I was super-stoked to be asked to offer a blog post on my hack of the Rosie’s Ruffled Leggings pattern!
This is my first time ever writing a sewing related post, so I hope I cover all the important parts ☺
Just a quick run-down on me: I’m an Electrician, but I’m currently a SAHM with my 3 beautiful daughters (ages 4.5 years, 2 years, and 11 months). I’ve been blessed to be married to the most tolerant, patient man for almost 9 years! I discovered a love of sewing after inheriting my Grandmother’s Janome sewing machine 11 years ago, but didn’t start using it until 3 years ago (I still had it serviced every year, even though it only collected dust). I might have been slow to start, but I quickly fell down the rabbit hole of custom knit fabrics, and haven’t looked back!
Last week, Mama Can Do It hosted a sew-a-long sponsored by Simply by Ti Fabrics. I adore sew-a-longs! Not only does it give me the opportunity to purchase *another* pattern on sale, but I can try new designers AND it motivates me to finish, because…who doesn’t like the potential to win free fabric?!
I live in sunny (very hot) South East Queensland, Australia. And… its summer, so full length leggings just weren’t going to work out that well for me. During the sew-a-long, I realised that I could definitely deviate from the plan! This is an important realisation for me, because I’m usually SUCH a stickler for the rules.
To start with, I measured my daughter and printed out the pattern. After taping, grading out the waist, and cutting, I then measured my daughter’s inseam down to the point I wanted her shorts to sit. For my middle daughter, that was 5 inches. I then added in the hem allowance.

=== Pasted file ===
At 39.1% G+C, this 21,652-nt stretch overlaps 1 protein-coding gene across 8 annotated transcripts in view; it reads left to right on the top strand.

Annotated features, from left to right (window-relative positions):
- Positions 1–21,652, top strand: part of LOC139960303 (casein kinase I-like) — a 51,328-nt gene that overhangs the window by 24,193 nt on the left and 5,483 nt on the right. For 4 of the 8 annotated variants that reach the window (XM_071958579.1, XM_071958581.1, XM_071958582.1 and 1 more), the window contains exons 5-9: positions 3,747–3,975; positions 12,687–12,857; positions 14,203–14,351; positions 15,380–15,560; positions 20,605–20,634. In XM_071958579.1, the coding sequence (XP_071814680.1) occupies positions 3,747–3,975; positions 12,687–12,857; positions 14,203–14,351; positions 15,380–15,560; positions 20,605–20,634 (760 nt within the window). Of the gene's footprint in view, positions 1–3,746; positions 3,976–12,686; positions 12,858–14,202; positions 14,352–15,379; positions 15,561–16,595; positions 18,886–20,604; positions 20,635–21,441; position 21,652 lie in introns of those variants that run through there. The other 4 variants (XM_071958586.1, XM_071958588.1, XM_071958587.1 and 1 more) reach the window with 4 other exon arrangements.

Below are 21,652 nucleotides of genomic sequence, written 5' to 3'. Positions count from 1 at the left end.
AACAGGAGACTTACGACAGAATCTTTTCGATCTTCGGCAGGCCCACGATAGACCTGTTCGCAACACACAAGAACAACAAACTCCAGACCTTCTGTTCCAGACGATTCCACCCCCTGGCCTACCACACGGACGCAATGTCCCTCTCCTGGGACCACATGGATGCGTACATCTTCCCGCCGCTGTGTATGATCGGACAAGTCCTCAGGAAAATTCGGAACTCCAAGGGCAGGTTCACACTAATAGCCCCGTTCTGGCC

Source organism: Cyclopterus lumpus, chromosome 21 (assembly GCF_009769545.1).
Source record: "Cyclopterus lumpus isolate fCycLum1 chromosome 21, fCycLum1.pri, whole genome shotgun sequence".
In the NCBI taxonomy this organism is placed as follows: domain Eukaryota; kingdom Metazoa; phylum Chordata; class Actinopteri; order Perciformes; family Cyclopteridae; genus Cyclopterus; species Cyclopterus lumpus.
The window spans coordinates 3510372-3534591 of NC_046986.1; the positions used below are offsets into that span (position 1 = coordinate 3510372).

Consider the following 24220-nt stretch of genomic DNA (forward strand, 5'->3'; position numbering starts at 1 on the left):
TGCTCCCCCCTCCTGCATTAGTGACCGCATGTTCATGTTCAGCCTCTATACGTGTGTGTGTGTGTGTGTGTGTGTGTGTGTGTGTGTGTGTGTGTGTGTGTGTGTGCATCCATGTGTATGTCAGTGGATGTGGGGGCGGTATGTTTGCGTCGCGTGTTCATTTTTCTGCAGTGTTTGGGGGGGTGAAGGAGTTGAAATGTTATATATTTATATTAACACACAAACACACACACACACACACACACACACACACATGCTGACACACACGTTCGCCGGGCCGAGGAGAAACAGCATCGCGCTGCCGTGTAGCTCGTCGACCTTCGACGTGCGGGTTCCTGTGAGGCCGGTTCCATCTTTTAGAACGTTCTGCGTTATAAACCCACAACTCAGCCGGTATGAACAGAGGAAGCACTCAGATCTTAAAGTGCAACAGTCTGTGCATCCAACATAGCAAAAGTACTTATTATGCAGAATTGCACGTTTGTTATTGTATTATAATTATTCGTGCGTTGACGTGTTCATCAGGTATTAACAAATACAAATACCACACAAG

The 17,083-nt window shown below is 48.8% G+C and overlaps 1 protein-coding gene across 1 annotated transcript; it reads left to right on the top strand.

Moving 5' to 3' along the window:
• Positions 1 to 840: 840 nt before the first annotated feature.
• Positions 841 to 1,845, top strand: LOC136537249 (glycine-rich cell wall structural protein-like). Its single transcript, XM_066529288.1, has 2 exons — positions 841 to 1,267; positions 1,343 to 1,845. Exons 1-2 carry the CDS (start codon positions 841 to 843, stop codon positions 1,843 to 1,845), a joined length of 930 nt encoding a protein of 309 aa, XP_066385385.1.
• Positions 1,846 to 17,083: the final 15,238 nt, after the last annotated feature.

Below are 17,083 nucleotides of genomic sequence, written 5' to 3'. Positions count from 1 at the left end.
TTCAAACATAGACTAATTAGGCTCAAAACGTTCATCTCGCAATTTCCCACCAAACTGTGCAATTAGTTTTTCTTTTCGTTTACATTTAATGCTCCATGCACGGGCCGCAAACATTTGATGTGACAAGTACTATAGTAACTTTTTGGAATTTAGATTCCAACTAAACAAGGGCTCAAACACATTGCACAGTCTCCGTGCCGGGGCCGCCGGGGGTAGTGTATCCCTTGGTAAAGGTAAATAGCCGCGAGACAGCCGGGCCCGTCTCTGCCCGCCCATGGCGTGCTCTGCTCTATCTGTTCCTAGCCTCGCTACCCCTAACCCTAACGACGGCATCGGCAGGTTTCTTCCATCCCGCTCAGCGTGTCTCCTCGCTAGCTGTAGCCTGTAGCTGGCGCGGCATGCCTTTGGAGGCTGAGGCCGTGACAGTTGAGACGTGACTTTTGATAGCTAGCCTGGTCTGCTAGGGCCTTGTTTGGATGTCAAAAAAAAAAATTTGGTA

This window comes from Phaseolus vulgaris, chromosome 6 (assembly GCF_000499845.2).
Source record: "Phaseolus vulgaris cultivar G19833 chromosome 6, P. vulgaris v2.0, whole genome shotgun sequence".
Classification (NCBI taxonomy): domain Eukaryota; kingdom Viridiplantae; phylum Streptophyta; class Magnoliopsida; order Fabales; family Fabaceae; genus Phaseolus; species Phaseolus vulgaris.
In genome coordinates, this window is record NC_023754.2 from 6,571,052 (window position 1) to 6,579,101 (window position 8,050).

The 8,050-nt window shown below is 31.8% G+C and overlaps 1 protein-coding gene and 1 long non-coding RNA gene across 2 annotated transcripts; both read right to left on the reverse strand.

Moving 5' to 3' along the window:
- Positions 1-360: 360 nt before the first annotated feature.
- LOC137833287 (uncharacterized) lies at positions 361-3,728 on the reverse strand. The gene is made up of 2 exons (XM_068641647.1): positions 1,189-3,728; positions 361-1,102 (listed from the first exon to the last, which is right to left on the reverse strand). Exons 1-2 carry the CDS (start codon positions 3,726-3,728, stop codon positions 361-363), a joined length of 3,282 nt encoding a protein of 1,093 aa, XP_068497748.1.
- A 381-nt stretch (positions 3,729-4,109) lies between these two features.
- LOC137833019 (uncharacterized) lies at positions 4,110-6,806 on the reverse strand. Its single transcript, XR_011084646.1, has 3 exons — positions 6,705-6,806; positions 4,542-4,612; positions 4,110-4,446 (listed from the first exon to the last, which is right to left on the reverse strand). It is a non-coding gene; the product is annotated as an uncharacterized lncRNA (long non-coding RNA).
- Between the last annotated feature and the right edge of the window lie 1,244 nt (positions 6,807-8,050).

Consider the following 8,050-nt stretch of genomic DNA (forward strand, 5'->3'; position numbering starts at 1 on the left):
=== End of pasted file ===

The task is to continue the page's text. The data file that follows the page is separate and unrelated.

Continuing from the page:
*This is important. Otherwise, the pants will end up shorter than intended…ask me how I know.*
I cut the paper pattern off at the appropriate length and then cut my fabric. I cut the bum ruffles as per the chart. I followed the tutorial right the way through up until it came to attaching the leg ruffles.
*Do not use the measurements for the ankle ruffles for your shorts hem ruffle. It won’t be long enough*
Because I am not awesome at math, I measured the width of the seat of the leggings (12″) and then measured the width of my leg openings (also 12″). In this instance it was perfectly fine for me to cut 2 x ruffles the same as the bum ruffles, but I will definitely be checking this with every pair I make. I ruffled the fabric to 13″ (to allow for error) because I didn’t want to end up with ruffles that were too short!
I measured up from the bottom of my finished hem, 3/4 of an inch. This is because the ruffles are 1.5″ wide, and I wanted the bottom edge of my ruffle to match the bottom edge of my hem. I drew a line with an air-erasable pen (same as with the bum ruffles) to guide where to stitch my ruffles.
After attaching the leg ruffles, I sewed up the inseam and continued to follow the tutorial to finish my shorts. As a side-note, on the Mama Can Do It sew-a-long Facebook page, there are video tutorials too! The construction is slightly different in these videos, but I think its always good to learn multiple ways to achieve the same result, so that I can pick and choose which technique works best for me ☺
Here’s my beautiful (scruffy) princess in her finished Rosie’s Ruffled Leggings/Shorts:
And let’s not forget the all important back of the shorts:
These pants were a looser fit than intended, only because up until about a month ago my beautiful girl was quite chunky and had a toddler belly. She’s since shot up and slimmed down, so the shorts don’t fit as they should. She has plenty of growing room now though ☺
*Disclaimer: I was not paid or bribed in any way for my post (Haha!). If, however, you’d like to have a squizzy around on Mama Can Do It’s page and find a fabulous pattern for yourself, please use this link (aff link): http://MammaCanDoIt.com?aff=106
Also, my photography game clearly needs work, but my love of sitting in front of my sewing machine gets in the way of learning how to take better photos ☺
Thank you for having me! It was a pleasure to write this post, and I hope it can help inspire you all to try a hack of your own!